5Johnson DH, J Clin Oncol 22(11):2184-88, 2004; 6Hannah N, J Clin Oncol 22(9):158997, 2004

early stage nsclc in the elderly
Early Stage NSCLC in the Elderly
  • Implications of the BR10 Subanalysis
  • LACE Meta-analysis
  • Ongoing Trials evaluating Targeted Therapies
jbr 10 outcomes by patient age
JBR.10 –Outcomes by Patient Age

Cisplatin 50 mg/m2 d1, 8

Vinorelbine 30*25 mg/m2/wk x4

N = 242 (*-18 excl. for Vin 30/m2) = 224

Young (≤ 65 years) = 157

Elderly (> 65 years) = 67

R

A

NDOMIZE

D

T1-2, N0-1 NSCLC

N2 nodes sampled

N = 482

Stratified by:

N0 vs N1

Ras pos, neg, or unknown

No chemotherapy/Observation

N = 240

Young (≤ 65 years) = 162

Elderly (> 65 years) = 78

Pepe, J Clin Oncol. 2007 Apr 20;25(12):1553-61

jbr 10 outcomes by age
JBR-10 Outcomes by Age
  • Worse PS in older; fewer PS0 >65 (53% vs 41%, = 0.01)
  • adeno>squam in younger, squam>adeno in older pts.
  • Patients >65 received significantly less chemo
    • no significant diffs in toxicity, or growth factor support
    • more elderly patients refused treatment
  • Older patients (>75) had worst survival regardless of Rx, but same when corrected for disease-specific survival
  • OS 46% vs. 66% for obs. vs. chemo in pts. >65
  • OS 58% vs. 70% for obs. vs. chemo in pts <65
  • Benefit from chemo not seen in pts >75 (?harmful)
    • However, patient numbers are too small to answer clearly

Pepe, J Clin Oncol. 2007 Apr 20;25(12):1553-61

elderly specific analyses br10 toxicity pepe et al asco 06 a 7009
Elderly Specific Analyses - BR10: ToxicityPepe et al ASCO ’06, A-7009
  • Other differences re: elderly
    • Fewer doses of VNR (p=0.014) and DDP (p=0.006)
    • Fewer completed Tx; more refused Tx (p=0.03)
    • Less myalgias/arthralgias and mood alterations
  • No significant difference with respect to other toxicities, G-CSF use, and hospitalizations
br10 overall survival by age group
BR10: Overall Survival by Age Group

1.0

1.0

0-65 N = 327

H-R =

2.38

66-70 N = 84

0.8

0.0006

Log-Rank, p =

71-75 N = 48

0.8

>75 N = 23

0.6

63%

0.6

Probability

0.4

0.4

 75 N = 459

>75 N = 23

0.2

0.2

26%

0.0

0.0

0

2

4

6

8

10

12

0

2

4

6

8

10

12

Time (Years)

Pepe, J Clin Oncol. 2007 Apr 20;25(12):1553-61

e1505 phase iii trial of adjuvant chemotherapy bevacizumab
E1505: Phase III Trial of Adjuvant Chemotherapy +/- Bevacizumab

R

A

N

DOM

I

Z

E

Chemotherapy*

X 4 cycles

  • Eligibility:
  • #Resected IB - IIIA
  • Lobectomy

No prior chemo

No planned XRT

No h/o CVA/TIA

No ATE w/in 12 mo

Stratification:

Stage

Histology

Gender

Type of Chemo

Chemo* x 4 cycles +

Bevacizumab

x 1 year

N=1500

  • Primary endpoint: overall survival
  • - 1500 pts to detect 26.5 % difference in Med OS with 85% power and 2.5% type 1 significance level
  • Secondary endpoints: disease-free survival, safety [bleeding and arterial thromboembolic events (ATEs)]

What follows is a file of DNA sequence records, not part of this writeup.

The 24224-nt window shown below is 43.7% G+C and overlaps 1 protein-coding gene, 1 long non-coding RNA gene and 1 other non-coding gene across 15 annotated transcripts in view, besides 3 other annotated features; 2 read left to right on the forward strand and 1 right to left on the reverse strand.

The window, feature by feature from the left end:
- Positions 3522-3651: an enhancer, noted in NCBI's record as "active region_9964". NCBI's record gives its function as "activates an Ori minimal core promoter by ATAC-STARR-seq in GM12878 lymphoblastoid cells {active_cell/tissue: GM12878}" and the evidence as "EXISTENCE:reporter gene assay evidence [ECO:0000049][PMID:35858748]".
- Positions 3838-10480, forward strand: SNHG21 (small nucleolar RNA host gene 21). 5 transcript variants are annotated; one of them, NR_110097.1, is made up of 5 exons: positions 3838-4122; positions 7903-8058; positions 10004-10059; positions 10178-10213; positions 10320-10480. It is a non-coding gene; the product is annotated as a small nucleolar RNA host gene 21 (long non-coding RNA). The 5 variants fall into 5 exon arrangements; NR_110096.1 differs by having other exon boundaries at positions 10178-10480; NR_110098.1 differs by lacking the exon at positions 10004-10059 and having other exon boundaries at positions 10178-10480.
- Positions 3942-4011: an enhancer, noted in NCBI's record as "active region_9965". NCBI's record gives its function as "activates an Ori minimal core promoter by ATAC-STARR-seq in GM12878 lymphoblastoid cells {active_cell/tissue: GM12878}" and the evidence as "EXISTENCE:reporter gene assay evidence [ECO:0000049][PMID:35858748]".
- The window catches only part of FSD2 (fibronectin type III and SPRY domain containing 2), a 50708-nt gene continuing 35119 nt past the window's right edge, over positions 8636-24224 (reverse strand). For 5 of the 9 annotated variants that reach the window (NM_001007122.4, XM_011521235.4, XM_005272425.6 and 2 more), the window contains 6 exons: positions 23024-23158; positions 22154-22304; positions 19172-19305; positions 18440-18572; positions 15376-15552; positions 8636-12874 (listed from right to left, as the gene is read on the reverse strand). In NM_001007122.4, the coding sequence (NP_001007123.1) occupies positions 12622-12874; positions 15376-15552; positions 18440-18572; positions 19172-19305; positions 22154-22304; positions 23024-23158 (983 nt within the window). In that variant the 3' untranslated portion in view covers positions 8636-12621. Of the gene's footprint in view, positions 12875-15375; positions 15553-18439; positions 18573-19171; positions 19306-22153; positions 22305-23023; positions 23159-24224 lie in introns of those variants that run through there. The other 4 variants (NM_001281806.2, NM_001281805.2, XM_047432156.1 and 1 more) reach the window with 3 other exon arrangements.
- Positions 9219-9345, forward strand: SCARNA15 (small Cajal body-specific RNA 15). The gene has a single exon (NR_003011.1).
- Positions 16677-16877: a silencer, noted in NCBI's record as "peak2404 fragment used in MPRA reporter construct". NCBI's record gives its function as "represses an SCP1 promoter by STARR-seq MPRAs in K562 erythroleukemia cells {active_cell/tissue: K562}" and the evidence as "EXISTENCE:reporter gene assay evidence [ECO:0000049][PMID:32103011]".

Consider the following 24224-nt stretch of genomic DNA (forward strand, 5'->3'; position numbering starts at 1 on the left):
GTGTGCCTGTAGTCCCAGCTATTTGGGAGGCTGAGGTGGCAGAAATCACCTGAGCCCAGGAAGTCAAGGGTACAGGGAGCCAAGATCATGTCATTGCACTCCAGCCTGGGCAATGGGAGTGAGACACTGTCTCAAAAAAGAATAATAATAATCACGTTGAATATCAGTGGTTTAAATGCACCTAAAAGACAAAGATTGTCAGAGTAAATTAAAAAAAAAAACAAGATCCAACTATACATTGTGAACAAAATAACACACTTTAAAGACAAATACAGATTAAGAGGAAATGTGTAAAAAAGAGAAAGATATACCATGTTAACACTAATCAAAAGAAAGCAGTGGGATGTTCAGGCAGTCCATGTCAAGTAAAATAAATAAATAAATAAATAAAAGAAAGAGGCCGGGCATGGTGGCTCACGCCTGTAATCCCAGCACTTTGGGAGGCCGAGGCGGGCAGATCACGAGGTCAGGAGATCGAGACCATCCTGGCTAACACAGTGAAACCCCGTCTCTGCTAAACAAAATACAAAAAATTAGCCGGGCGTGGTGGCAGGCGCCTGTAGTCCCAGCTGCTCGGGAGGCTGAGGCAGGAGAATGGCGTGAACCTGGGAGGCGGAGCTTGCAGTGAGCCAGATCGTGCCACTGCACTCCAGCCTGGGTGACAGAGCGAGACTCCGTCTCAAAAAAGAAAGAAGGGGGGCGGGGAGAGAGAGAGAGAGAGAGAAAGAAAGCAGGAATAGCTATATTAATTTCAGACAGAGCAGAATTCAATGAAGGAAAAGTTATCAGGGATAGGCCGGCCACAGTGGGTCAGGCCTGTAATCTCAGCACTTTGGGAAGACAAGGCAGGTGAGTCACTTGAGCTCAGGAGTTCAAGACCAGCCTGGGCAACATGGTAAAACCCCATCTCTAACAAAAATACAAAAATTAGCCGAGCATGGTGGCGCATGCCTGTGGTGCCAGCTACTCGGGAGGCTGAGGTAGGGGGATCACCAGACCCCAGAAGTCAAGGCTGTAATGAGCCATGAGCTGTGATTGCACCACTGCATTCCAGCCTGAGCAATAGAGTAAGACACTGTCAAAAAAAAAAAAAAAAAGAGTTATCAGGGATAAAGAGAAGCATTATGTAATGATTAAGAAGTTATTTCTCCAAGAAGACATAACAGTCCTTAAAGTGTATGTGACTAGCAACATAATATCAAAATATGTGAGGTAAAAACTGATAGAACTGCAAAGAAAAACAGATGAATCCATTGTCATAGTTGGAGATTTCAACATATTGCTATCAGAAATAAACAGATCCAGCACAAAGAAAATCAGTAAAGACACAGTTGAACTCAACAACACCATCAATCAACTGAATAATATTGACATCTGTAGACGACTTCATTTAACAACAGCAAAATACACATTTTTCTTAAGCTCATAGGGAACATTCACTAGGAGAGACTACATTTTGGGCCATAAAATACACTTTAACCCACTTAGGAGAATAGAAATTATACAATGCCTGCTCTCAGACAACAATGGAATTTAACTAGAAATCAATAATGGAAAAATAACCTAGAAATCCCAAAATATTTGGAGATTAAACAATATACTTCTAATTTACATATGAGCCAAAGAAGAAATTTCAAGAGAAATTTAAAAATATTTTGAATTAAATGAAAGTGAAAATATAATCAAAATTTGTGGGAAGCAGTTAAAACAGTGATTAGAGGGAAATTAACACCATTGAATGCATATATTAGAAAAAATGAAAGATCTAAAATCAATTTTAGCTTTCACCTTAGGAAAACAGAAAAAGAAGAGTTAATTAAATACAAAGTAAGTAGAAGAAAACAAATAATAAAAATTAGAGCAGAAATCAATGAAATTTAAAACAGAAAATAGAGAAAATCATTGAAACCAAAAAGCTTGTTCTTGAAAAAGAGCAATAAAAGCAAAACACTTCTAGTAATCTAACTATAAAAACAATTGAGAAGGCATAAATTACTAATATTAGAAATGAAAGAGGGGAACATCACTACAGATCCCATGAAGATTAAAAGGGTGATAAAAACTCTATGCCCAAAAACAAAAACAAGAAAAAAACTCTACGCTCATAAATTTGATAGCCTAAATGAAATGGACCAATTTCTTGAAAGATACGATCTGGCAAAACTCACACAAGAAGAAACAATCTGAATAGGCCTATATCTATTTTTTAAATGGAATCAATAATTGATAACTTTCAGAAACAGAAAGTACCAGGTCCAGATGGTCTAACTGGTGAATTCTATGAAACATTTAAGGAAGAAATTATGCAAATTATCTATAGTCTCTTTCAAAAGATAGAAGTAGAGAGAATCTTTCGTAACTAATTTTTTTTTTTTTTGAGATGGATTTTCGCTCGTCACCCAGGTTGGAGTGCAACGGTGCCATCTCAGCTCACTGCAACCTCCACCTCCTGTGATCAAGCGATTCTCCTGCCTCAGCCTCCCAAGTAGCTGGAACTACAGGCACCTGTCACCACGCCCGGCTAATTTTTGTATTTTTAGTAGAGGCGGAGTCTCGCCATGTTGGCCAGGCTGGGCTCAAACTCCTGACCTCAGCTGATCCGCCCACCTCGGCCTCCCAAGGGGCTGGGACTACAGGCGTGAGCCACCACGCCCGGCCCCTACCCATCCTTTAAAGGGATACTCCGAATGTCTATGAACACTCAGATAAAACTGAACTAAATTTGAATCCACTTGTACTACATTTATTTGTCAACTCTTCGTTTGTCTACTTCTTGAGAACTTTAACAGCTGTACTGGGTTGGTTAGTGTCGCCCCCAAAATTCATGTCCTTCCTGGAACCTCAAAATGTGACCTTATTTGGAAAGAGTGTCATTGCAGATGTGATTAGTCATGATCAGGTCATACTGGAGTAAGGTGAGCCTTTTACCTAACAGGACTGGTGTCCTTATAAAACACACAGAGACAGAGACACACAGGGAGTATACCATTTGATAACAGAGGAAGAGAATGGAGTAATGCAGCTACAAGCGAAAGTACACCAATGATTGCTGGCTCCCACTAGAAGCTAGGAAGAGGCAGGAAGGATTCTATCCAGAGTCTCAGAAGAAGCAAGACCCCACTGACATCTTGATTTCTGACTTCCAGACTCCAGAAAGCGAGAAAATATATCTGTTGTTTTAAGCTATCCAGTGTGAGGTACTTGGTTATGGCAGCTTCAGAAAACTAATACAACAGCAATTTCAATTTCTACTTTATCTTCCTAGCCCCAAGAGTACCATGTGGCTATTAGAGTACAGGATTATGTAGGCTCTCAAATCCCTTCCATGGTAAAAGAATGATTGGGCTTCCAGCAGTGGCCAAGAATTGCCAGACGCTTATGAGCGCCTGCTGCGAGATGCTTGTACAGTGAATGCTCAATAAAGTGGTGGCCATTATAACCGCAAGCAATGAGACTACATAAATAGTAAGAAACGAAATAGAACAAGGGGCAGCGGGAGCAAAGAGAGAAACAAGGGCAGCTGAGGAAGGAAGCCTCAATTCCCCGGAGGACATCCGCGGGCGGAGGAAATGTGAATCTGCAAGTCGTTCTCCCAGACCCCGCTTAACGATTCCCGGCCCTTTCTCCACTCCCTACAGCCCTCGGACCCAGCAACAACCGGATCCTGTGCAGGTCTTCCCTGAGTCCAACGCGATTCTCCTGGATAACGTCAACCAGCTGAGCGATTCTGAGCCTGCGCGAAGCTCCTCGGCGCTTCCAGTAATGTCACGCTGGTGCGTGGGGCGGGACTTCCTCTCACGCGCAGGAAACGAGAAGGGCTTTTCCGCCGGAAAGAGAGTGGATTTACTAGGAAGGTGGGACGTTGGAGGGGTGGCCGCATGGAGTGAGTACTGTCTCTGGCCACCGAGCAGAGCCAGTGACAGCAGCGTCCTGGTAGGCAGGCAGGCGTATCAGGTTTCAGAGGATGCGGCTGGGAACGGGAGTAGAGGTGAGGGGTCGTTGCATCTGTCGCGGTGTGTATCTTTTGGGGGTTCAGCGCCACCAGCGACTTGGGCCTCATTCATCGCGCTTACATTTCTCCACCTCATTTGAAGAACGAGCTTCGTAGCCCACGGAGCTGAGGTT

• Biomolecular correlatives
  • No age cut-offs
  • *Specified regimens
  • Cisplatin and docetaxel
  • Cisplatin and vinorelbine
  • Cisplatin and gemcitabine
  • Cisplatin and pemetrexed
  • ^ > 4 cm

.

elderly patients with advanced nsclc treatment principles
Elderly patients with Advanced NSCLC: Treatment Principles
  • Age alone should not be a criterion for treatment selection in advanced disease
  • PS is the primary determinant of prognosis in elderly patients with advanced NSCLC
  • Dedicated trials in patients aged 70 to 79 with PS 0-1 may no longer be necessary, but we have yet to show the superiority of a platinum-based regimen compared to a single agent in an elderly specific trial
  • Dedicated studies are urgently needed in octogenarians
  • Assessment of co-morbidities and potential impact on outcome is an important research goal
targeted tx in elderly patients with advanced nsclc basic tenets
Targeted Tx in Elderly Patients with Advanced NSCLC: Basic Tenets
  • Erlotinib as a single agent is safe and feasible in both the Tx-naïve setting and in the 2nd/3rd line venue
  • Bevacizumab in combination with standard chemotherapy in Tx-naïve NSCLC yields
    • improved OR% and a trend toward increased PFS, but
    • demonstrates no survival advantage in post-hoc analysis
    • And it causes significantly more toxicity, including neutropenia, FN, GI bleeding, proteinuria, motor neuropathy, dizziness, and TRDs.
  • E1505, while it allows elderly pts to be enrolled, does not permit carboplatin-based therapy.
  • The role of other molecular-targeted agents and angio-inhibitory agents merits further investigation in the adjuvant setting, especially in the elderly, who are likely to be under-represented in current chemo-based adjuvant efforts